The $6 000 000 question though is whether we need to know as much information as is given here. Frankly, no. I suspect that this book, as readable as it is, will cater for an audience that already has an interest, and probably (like me) for the SF aspects. As you might gather, this doesn’t happen until after the midway point of this large volume. Consequently some readers may be disappointed, or get bored with the lengthy details of Heinlein’s childhood and naval training.
However the detailing of Robert’s early life does have a purpose, as there are clues here that Heinlein’s background and experiences are reflected in what and how he wrote later in life. His hard upbringing may have led to his somewhat hard-nosed approach to business. Heinlein’s first forty years seem generally to have been a succession of difficult times: from his difficult childhood to the time as his SF career begins (motivated by a need to make money) and takes off, Heinlein goes a number of trials, leading through to two divorces and a third marriage as the book ends. Each time Heinlein’s life reverts to new beginnings and it is clear that life is often hard.
For those with an interest in his connections with other SF writers this only really appears at about halfway through the book. There are some interesting insights about other SF writers along the way: Asimov was like an over-eager puppy, L. Ron Hubbard was a charismatic person who seems to have fallen out with Heinlein partly due to Hubbard’s complicated dalliances with women. Forrest Ackerman was an annoyance. In particular, Heinlein’s relationship with John Campbell is very interesting. The letters here show that they were friends, and close friends, at this time of Heinlein’s life. However this clearly did not continue throughout their lifetimes. (Bearing in mind this relationship I have always been surprised at how little was said about Campbell by Heinlein on Campbell’s death in 1971.) The business arrangements of Street and Smith, publishers of Astounding/Analog, clearly affected their relationship and this no doubt will be expounded on in the second volume.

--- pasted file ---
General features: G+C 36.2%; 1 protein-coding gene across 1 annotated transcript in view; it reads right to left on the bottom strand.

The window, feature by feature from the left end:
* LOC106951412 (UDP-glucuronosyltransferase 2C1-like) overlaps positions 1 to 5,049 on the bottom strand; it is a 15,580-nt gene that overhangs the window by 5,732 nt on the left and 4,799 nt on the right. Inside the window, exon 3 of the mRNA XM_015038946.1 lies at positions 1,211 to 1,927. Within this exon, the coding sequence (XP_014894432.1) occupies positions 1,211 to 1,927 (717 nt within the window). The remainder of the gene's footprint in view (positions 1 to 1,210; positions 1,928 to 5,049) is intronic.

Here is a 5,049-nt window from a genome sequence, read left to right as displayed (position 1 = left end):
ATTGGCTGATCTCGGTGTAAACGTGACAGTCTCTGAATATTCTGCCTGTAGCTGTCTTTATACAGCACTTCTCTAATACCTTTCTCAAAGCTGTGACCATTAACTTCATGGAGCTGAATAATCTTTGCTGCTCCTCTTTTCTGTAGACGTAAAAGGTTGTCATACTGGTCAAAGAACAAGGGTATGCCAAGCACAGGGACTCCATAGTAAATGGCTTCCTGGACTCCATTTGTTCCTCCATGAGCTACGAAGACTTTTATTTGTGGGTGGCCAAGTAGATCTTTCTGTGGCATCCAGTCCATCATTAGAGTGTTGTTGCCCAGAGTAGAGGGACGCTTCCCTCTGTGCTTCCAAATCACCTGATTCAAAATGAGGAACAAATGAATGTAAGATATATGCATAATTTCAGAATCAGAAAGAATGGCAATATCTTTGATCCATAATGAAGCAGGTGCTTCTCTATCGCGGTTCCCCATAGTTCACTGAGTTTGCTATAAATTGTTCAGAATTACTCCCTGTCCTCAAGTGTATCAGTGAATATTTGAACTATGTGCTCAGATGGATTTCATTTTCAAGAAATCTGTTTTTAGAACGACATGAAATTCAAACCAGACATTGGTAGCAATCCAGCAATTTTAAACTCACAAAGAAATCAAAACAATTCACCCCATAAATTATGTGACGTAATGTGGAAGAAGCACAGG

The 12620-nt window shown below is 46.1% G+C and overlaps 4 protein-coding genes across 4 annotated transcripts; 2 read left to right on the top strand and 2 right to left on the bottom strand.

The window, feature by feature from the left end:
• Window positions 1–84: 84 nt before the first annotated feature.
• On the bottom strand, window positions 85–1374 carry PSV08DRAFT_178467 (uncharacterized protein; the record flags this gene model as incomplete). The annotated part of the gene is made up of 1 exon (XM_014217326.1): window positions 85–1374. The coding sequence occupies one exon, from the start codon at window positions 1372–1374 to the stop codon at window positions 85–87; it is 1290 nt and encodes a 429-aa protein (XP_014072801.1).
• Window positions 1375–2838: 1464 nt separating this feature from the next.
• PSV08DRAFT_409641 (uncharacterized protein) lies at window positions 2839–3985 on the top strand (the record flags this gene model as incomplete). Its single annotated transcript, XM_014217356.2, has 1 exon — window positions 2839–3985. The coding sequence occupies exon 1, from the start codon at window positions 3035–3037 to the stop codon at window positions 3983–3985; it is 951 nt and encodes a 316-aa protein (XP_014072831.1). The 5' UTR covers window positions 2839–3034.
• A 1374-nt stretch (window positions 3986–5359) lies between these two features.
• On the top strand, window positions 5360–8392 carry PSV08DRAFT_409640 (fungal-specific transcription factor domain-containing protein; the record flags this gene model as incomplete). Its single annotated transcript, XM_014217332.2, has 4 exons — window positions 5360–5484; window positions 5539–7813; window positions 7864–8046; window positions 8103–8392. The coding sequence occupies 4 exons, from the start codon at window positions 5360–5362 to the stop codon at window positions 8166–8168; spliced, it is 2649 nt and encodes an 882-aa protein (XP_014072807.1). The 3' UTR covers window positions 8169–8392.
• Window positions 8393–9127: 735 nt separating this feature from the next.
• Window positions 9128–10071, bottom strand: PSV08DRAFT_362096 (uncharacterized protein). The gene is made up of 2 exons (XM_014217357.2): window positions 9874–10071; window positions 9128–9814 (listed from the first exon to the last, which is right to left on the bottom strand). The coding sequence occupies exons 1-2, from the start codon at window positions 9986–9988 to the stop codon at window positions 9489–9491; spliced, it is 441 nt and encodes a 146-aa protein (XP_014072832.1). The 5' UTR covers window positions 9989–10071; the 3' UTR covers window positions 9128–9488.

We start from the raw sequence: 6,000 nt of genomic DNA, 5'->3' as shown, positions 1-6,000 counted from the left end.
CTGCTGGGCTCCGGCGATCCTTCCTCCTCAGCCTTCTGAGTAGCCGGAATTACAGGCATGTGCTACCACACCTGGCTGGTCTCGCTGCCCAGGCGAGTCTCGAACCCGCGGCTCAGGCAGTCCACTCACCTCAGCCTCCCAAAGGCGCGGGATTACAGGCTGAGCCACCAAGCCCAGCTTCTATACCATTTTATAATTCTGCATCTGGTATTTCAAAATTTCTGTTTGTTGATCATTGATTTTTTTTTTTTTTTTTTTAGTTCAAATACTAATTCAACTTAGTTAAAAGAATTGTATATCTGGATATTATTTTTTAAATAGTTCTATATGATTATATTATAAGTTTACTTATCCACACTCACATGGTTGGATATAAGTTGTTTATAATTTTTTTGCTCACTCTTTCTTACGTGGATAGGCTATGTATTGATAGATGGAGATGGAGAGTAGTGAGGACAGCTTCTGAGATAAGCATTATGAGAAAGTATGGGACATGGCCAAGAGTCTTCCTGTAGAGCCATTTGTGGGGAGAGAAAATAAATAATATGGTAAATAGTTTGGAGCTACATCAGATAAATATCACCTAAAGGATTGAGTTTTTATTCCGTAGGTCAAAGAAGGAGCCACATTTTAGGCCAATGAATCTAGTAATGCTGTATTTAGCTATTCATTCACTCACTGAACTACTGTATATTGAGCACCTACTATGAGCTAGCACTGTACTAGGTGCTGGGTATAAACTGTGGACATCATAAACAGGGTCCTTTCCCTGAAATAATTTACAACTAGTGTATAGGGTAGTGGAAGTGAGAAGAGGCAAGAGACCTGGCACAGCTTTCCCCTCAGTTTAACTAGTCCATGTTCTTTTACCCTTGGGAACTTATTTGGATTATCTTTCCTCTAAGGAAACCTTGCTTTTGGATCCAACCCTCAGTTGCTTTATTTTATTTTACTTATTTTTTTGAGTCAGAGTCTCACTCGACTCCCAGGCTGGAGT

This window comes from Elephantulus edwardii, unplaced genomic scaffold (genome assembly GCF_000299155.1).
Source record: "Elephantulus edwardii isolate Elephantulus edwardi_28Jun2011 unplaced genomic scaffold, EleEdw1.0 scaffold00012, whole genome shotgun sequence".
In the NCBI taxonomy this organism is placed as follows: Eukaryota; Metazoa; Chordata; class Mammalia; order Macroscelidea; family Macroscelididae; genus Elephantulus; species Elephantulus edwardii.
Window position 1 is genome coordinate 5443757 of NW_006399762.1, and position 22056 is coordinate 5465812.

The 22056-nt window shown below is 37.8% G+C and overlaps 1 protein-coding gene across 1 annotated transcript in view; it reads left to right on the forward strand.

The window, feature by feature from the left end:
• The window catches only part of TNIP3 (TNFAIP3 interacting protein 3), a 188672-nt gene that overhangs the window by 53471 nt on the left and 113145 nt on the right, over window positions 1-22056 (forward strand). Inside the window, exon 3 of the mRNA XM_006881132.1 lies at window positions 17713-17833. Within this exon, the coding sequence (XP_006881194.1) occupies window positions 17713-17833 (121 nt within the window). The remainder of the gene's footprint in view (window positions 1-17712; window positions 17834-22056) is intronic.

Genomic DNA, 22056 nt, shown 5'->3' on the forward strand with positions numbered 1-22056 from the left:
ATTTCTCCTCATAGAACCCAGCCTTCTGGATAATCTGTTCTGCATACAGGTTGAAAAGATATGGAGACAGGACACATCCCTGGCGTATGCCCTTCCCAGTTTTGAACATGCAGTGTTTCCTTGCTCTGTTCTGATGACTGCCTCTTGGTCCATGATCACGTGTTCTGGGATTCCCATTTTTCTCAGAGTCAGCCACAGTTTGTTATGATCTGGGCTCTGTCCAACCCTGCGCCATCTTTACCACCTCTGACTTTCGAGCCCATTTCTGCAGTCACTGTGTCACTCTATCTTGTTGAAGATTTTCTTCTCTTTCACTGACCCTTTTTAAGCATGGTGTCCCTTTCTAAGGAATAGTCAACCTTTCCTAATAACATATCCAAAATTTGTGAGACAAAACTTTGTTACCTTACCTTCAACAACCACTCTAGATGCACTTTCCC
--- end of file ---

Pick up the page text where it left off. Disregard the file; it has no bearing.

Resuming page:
This leads us to another aspect covered here. Heinlein’s romantic involvements were many and varied. He led a life that involved affairs, open marriages, nudism and nude photography. What is most surprising here is how much detail of Heinlein’s marriages before his marriage to Virginia Gerstenfeld is covered. Virginia and Heinlein’s second wife, Leslyn, became friends before Virginia and Robert started their personal relationship.